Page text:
The Generosity of New Media—Science, Technology and Innovation

06 May

 How Can Scientific Findings Be Effectively Communicated, Transfered For Public Consumption? Who or What Should Fill The Void Between Scientist/Researcher & Journalist/Media? Does New-Media Solve The Problem?

Science, as ecology of practice, field of employment, publishing industry, and catalyst for advancement, is being forced to undergo a reverse reaction in which the products – media, culture and social changes – become the reactants. A contemporary digitally-driven society hypothesises that Science must transform to meet the demands of rapid information dissemination, adaptation of new-media technologies, and transparency of research findings for it to advance. Science must become “Open-Science”, where the public can witness the research process (Pisani 2011). Part of this transition is the aim to develop more effective ways for researchers to communicate findings beyond the realm of experts, and more effectively than the media does.

But does this go against the “nature” of science? Can it, and does it effectively transform to meet demands of speed, new-media usage, and transparency? Should we be experimenting, or leaving it up to natural adaptation? Who or what is needed to fill the communication gap between scientific experts and the general public? Much like the media has been made to break away from traditional print practices, can science to do the same?

The ‘Nature’ of Science: Can The Traditional Be Transformed?

As Thomas Lin writes in the 2012 NY Times article ‘Cracking Open The Scientific Process’:

“The [scientific research] system is hidebound, expensive and elitist..Peer review can take months, journal subscriptions can be prohibitively costly, and a handful of gatekeepers limit the flow of information. It is an ideal system for sharing knowledge, said the quantum physicist Michael Nielsen, only “if you’re stuck with 17th-century technology”. (Lin 2012)

Although it may seem ironic that Science, the catalyst for advancement, is being left behind in the digital age, an examination of traditional practices shows that while some new-media technology has been adapted, the dissemination of scientific knowledge remains a long and measured process tied strongly to both print.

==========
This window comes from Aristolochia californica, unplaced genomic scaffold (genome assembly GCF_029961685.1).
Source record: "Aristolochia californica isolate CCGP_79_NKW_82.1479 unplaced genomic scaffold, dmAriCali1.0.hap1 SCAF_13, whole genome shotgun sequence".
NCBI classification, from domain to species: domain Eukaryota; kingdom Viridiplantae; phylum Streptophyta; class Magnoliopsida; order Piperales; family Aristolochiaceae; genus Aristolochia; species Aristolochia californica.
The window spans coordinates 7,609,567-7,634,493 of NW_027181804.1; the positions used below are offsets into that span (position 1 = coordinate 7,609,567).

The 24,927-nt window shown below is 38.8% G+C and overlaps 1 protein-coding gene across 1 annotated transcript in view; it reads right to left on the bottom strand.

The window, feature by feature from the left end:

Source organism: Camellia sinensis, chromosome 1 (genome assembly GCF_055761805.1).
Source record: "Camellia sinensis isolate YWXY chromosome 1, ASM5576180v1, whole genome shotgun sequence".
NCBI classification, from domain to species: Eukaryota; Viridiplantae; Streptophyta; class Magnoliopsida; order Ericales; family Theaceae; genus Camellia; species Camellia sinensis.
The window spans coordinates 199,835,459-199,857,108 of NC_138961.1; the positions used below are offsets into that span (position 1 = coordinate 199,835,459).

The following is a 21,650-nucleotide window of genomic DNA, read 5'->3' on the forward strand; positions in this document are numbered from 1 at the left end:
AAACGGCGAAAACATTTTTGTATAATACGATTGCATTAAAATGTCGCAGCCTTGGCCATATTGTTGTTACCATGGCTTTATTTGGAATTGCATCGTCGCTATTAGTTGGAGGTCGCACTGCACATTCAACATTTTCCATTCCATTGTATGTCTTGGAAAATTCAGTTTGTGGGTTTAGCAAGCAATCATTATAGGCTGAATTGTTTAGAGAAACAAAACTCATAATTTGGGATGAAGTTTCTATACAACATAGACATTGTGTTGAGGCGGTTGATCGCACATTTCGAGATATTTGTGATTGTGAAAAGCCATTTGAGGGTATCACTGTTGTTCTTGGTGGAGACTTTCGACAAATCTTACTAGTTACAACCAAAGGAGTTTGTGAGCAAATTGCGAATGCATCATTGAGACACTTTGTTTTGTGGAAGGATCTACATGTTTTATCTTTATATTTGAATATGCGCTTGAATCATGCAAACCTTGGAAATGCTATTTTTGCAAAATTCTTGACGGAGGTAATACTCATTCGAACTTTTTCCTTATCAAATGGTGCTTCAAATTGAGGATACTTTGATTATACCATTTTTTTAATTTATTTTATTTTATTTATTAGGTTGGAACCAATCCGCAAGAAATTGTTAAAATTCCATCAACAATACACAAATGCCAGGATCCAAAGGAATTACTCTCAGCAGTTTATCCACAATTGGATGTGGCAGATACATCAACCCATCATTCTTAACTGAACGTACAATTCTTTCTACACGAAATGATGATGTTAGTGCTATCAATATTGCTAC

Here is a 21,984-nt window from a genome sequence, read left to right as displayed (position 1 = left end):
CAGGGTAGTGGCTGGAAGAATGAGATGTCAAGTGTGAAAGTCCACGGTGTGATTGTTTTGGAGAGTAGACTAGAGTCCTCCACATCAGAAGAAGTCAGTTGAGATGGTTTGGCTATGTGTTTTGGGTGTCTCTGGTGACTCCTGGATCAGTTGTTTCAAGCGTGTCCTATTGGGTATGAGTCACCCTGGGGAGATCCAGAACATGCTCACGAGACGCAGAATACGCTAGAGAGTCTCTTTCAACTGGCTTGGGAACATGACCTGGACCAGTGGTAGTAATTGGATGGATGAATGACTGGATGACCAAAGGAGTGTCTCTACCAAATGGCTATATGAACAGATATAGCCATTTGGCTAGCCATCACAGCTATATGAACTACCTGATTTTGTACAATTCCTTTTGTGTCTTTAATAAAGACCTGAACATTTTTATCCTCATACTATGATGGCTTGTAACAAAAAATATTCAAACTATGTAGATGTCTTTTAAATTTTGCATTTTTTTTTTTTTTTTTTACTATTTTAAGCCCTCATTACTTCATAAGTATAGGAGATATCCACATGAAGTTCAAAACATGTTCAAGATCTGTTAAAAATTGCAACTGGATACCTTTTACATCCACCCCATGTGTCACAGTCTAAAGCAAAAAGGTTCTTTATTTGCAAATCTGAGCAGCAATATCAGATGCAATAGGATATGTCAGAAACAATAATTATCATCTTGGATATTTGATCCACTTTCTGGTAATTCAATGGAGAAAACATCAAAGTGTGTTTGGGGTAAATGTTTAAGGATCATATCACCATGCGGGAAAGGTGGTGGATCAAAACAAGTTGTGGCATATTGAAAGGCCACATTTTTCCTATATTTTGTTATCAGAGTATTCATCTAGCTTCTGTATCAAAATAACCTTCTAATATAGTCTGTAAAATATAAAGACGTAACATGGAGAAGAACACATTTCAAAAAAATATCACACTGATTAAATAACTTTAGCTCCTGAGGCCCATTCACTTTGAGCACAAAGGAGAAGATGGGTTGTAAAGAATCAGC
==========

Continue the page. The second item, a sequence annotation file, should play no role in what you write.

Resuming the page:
“The very fact that we call a scientific-knowledge unit a “paper” is a powerful illustration of how deeply the idea of knowledge is tied to the medium” (Wilbanks 2012)

The transferring of scientific knowledge beyond the realm of experts in the field for general public consumption is prolonged, particularly when it “does not clearly lend itself to technology development” (Seed 2010), because of print nostalgia.  As John Wilbanks explains in his online article ‘On Science Publishing’, the transferring of scientific knowledge became an “economic transaction”, as print was the easiest and fastest way to distribute knowledge (of course, that is not the case today).

As Lin (2012) explains, scientific research was and in majority still is done in private, then submitted to science and medical journals to be reviewed by peers, and then published. But implementation of new-media has allowed for some changes that shift away from traditional print constraints. Peer review practices occur through online digital networks, and research papers and data documentation have now moved into digital formats, such as accessible PDF files, which remove the need for print publishing costs and lessening publication time. However, copyright infringement issues have haltered an open-access dream.

Libraries are cancelling subscriptions to physical scientific journals, and the transition to digital libraries has made access more difficult, with knowledge hidden behind a username and password (Wilbanks 2012). While search engine tools such as Google Scholar can source online material, limited amounts are accessible for free.